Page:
• Incorrect system specification/poor design: Ensuring that an appropriate amount of time and thought has gone into system design from the onset is invaluable. Involving all relevant stakeholders is key to this process. While amending the system later with missed requirements is possible, it’s expensive and adds the risk of breaking existing functionality by adding new software code
  • Faulty metadata configuration: Metadata values drive system performance. Developing a thorough understanding of which data points drive functionality and how they should be populated is essential. Your IRT vendor can assist with this
  • Lack of attention to User Acceptance Testing (UAT): UAT is an opportunity to test drive the system. Using expert experience to devise methods to test real world scenarios will ensure that most system bugs are identified prior to using the system for trial management
  • Starting the requirements gathering process too soon/too late: Clinical trial planning is extremely volatile, and protocols can change frequently, even after approval. If you start gathering IRT requirements too soon, you may design a system with obsolete functionality. If you start too late, you compromise timelines
  • Failure to communicate updates to the protocol in a timely fashion to the IRT vendor: What may seem like an insignificant protocol amendment from the clinical operations standpoint, may actually be a major update to software. The sooner updates are communicated to IRT vendors, the better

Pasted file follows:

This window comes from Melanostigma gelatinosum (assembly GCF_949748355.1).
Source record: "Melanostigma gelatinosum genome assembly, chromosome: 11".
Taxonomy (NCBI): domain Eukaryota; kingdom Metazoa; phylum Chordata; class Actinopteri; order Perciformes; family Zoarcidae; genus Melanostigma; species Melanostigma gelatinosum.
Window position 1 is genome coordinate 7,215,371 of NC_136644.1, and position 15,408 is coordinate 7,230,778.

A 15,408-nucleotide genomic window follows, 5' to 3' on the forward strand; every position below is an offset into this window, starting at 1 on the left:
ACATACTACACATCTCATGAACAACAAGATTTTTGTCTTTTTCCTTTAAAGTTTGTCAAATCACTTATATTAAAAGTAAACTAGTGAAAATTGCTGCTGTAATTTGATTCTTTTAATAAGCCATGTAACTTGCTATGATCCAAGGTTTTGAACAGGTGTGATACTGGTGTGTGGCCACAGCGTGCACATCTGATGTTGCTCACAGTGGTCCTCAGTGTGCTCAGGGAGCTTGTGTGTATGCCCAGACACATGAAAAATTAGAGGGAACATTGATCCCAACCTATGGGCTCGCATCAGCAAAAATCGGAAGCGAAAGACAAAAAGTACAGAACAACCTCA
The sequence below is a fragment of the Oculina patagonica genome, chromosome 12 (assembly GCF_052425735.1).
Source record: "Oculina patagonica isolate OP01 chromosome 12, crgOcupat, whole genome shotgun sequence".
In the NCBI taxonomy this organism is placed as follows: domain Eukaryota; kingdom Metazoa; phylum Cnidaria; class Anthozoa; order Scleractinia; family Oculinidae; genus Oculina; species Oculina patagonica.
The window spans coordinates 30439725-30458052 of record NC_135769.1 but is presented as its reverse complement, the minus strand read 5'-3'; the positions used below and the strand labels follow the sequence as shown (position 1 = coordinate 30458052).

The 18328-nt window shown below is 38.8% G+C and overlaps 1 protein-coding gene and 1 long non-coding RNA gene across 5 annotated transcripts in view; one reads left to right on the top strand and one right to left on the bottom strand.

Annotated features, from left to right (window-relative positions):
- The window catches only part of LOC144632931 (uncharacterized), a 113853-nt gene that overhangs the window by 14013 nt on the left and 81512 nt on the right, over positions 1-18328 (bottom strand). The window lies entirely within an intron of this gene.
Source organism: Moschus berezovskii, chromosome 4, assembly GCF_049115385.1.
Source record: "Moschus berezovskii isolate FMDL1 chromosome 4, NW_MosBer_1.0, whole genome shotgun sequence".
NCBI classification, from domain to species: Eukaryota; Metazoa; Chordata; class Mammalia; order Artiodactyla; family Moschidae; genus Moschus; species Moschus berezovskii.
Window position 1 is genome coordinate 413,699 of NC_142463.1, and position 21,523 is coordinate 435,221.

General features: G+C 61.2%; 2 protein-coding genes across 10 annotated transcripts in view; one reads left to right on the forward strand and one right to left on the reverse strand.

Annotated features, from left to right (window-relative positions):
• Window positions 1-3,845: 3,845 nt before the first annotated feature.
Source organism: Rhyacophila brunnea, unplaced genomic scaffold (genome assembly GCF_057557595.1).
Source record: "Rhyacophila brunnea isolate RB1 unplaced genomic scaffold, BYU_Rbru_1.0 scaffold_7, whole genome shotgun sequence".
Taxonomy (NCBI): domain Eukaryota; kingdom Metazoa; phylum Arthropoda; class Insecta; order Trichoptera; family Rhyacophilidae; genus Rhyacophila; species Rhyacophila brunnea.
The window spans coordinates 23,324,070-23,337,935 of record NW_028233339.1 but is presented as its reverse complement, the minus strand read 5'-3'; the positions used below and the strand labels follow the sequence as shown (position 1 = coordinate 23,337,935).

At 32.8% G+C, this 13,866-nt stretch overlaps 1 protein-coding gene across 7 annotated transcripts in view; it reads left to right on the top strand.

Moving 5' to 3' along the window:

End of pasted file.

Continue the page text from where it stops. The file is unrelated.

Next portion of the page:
• Over-reliance: Do not rely on IRT to manage your trial with absolutely no oversight. Remember, it’s been coded by a human and so is prone to have errors. Using IRT reports to monitor operations is a prudent means to ensure performance is as expected
  • Asking for more/less than what’s needed: While IRT can offer nearly anything that the designer can imagine, it’s important to keep systems practical and as simple as possible. As complexity increases so does so too do the number of potential break points. Conversely design a system with inadequate abilities to meet trail needs will likely necessitate a costly and risky future amendment

In closing, it’s important to point out that like all technologies, IRT is growing in importance and making advances every day. Understanding how to utilize it to its full potential will allow users to more accurately project clinical supply demand, waste fewer products and reduce risk of depot or site level inventory stock outs. Ultimately, all of this leads to an earlier trial completion, allowing companies to maximize income prior to the patent of a product expiring, which offers a significant competitive business advantage.



Anthony Zuccarello

Associate Director of IRT and Global Clinical Supply Strategy

Amicus Therapeutics